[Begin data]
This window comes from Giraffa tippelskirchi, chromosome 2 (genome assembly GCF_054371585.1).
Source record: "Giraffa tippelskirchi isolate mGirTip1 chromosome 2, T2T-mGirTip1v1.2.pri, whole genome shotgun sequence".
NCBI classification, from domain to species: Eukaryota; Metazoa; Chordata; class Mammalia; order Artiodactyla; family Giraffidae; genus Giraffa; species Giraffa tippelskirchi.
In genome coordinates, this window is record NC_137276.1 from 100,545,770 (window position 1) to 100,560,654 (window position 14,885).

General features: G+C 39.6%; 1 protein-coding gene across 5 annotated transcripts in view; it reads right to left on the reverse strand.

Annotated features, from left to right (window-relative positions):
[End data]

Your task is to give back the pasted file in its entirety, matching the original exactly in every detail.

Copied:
This window comes from Giraffa tippelskirchi, chromosome 2 (genome assembly GCF_054371585.1).
Source record: "Giraffa tippelskirchi isolate mGirTip1 chromosome 2, T2T-mGirTip1v1.2.pri, whole genome shotgun sequence".
NCBI classification, from domain to species: Eukaryota; Metazoa; Chordata; class Mammalia; order Artiodactyla; family Giraffidae; genus Giraffa; species Giraffa tippelskirchi.
In genome coordinates, this window is record NC_137276.1 from 100,545,770 (window position 1) to 100,560,654 (window position 14,885).

General features: G+C 39.6%; 1 protein-coding gene across 5 annotated transcripts in view; it reads right to left on the reverse strand.

Annotated features, from left to right (window-relative positions):